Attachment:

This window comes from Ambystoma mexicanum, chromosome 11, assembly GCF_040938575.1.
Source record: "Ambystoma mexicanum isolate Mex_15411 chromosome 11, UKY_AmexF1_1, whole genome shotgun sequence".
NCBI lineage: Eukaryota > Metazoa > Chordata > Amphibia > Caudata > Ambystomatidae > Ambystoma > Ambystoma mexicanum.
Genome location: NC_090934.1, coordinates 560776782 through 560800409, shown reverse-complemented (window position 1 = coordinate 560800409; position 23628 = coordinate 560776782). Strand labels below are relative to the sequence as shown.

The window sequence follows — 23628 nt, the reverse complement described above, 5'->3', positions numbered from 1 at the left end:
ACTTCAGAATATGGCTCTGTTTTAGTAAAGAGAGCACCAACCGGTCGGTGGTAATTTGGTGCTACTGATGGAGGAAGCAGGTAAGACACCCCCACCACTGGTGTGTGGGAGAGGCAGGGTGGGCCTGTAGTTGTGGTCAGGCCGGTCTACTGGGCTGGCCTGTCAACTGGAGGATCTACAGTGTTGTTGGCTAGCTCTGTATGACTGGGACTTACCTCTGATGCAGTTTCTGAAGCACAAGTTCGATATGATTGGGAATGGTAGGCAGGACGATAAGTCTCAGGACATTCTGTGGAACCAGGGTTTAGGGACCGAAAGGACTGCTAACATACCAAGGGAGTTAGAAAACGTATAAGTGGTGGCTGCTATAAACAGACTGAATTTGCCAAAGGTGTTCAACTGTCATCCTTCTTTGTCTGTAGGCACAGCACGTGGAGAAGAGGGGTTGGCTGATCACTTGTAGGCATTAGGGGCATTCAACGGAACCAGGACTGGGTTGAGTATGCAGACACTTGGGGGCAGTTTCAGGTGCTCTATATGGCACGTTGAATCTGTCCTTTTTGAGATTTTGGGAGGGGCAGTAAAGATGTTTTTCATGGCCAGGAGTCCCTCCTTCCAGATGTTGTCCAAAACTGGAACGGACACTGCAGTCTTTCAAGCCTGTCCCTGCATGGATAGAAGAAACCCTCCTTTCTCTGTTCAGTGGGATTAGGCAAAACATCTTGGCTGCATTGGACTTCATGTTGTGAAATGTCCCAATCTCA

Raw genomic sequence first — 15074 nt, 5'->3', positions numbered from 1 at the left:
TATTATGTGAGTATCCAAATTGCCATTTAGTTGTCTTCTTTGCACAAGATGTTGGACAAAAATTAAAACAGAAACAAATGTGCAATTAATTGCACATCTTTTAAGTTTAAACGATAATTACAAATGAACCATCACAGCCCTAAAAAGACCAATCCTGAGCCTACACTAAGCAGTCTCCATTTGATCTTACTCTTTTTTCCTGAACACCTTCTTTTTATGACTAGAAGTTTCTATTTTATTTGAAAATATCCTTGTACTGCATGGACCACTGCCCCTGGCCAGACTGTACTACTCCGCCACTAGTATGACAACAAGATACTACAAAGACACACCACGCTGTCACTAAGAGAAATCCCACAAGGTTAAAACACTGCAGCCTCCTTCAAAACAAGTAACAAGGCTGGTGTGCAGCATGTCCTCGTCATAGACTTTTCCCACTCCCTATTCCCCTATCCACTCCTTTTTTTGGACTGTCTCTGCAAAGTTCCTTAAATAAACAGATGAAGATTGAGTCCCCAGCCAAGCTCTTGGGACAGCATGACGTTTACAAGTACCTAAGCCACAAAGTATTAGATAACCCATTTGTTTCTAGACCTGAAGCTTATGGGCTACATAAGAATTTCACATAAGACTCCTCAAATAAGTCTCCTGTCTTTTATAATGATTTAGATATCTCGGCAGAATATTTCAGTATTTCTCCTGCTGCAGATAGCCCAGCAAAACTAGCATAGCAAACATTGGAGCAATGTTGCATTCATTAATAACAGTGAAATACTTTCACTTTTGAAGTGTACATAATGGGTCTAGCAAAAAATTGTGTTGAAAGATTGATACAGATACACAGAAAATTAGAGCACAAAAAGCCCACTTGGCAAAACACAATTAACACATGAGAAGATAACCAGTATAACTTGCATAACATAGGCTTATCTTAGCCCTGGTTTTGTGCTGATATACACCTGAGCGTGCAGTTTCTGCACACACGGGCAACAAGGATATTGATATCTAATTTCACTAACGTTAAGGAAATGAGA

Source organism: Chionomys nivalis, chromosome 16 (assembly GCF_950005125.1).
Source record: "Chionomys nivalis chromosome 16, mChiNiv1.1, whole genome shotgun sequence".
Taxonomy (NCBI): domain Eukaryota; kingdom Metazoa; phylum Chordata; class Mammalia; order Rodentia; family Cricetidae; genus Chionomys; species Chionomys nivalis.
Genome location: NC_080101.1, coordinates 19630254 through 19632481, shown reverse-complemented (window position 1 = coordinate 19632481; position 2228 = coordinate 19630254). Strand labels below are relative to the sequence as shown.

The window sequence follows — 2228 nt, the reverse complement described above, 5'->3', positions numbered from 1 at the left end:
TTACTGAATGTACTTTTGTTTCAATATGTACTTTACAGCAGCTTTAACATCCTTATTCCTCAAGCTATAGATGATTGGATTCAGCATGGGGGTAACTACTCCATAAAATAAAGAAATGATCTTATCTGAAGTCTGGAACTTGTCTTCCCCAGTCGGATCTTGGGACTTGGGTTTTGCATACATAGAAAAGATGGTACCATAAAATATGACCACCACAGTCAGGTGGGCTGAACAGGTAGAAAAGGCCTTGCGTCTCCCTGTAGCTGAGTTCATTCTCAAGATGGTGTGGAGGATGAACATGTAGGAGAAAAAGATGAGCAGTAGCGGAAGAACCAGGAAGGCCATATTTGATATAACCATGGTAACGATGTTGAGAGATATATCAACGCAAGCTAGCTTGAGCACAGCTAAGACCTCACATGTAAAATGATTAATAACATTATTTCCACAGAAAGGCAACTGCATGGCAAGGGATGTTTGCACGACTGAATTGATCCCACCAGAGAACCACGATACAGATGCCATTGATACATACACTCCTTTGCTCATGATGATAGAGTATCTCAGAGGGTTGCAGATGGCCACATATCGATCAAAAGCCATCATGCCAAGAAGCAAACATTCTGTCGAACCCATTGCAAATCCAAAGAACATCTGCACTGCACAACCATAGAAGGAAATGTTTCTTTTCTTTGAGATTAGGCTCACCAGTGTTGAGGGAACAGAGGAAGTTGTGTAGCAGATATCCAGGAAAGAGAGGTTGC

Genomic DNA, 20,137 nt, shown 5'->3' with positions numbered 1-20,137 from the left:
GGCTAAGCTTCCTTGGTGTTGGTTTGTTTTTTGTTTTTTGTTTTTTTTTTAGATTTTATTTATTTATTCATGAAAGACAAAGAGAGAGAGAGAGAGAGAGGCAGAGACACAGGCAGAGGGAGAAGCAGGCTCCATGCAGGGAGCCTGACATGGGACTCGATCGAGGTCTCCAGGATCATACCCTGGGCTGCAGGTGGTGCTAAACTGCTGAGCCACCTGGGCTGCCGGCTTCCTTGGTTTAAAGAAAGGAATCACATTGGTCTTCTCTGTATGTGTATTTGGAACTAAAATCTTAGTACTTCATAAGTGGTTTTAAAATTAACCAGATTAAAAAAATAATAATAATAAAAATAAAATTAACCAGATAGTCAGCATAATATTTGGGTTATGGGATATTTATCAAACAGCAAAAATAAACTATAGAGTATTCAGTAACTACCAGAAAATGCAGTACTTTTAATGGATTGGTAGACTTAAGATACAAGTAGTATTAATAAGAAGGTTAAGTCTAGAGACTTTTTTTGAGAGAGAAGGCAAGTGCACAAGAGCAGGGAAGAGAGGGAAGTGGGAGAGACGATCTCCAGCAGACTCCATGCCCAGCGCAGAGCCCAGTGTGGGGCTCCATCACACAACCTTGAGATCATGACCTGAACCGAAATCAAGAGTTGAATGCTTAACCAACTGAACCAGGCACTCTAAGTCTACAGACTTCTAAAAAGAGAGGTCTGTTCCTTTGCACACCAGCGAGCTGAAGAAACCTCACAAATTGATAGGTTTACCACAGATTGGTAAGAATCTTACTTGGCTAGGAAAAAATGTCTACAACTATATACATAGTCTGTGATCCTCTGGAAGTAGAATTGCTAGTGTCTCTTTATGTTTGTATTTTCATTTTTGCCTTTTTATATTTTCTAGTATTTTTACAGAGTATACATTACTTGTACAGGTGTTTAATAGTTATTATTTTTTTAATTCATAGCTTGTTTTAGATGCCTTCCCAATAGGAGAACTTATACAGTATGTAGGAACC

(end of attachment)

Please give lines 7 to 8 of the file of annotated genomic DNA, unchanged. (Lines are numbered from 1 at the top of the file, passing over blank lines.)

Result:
Raw genomic sequence first — 15074 nt, 5'->3', positions numbered from 1 at the left:
TATTATGTGAGTATCCAAATTGCCATTTAGTTGTCTTCTTTGCACAAGATGTTGGACAAAAATTAAAACAGAAACAAATGTGCAATTAATTGCACATCTTTTAAGTTTAAACGATAATTACAAATGAACCATCACAGCCCTAAAAAGACCAATCCTGAGCCTACACTAAGCAGTCTCCATTTGATCTTACTCTTTTTTCCTGAACACCTTCTTTTTATGACTAGAAGTTTCTATTTTATTTGAAAATATCCTTGTACTGCATGGACCACTGCCCCTGGCCAGACTGTACTACTCCGCCACTAGTATGACAACAAGATACTACAAAGACACACCACGCTGTCACTAAGAGAAATCCCACAAGGTTAAAACACTGCAGCCTCCTTCAAAACAAGTAACAAGGCTGGTGTGCAGCATGTCCTCGTCATAGACTTTTCCCACTCCCTATTCCCCTATCCACTCCTTTTTTTGGACTGTCTCTGCAAAGTTCCTTAAATAAACAGATGAAGATTGAGTCCCCAGCCAAGCTCTTGGGACAGCATGACGTTTACAAGTACCTAAGCCACAAAGTATTAGATAACCCATTTGTTTCTAGACCTGAAGCTTATGGGCTACATAAGAATTTCACATAAGACTCCTCAAATAAGTCTCCTGTCTTTTATAATGATTTAGATATCTCGGCAGAATATTTCAGTATTTCTCCTGCTGCAGATAGCCCAGCAAAACTAGCATAGCAAACATTGGAGCAATGTTGCATTCATTAATAACAGTGAAATACTTTCACTTTTGAAGTGTACATAATGGGTCTAGCAAAAAATTGTGTTGAAAGATTGATACAGATACACAGAAAATTAGAGCACAAAAAGCCCACTTGGCAAAACACAATTAACACATGAGAAGATAACCAGTATAACTTGCATAACATAGGCTTATCTTAGCCCTGGTTTTGTGCTGATATACACCTGAGCGTGCAGTTTCTGCACACACGGGCAACAAGGATATTGATATCTAATTTCACTAACGTTAAGGAAATGAGA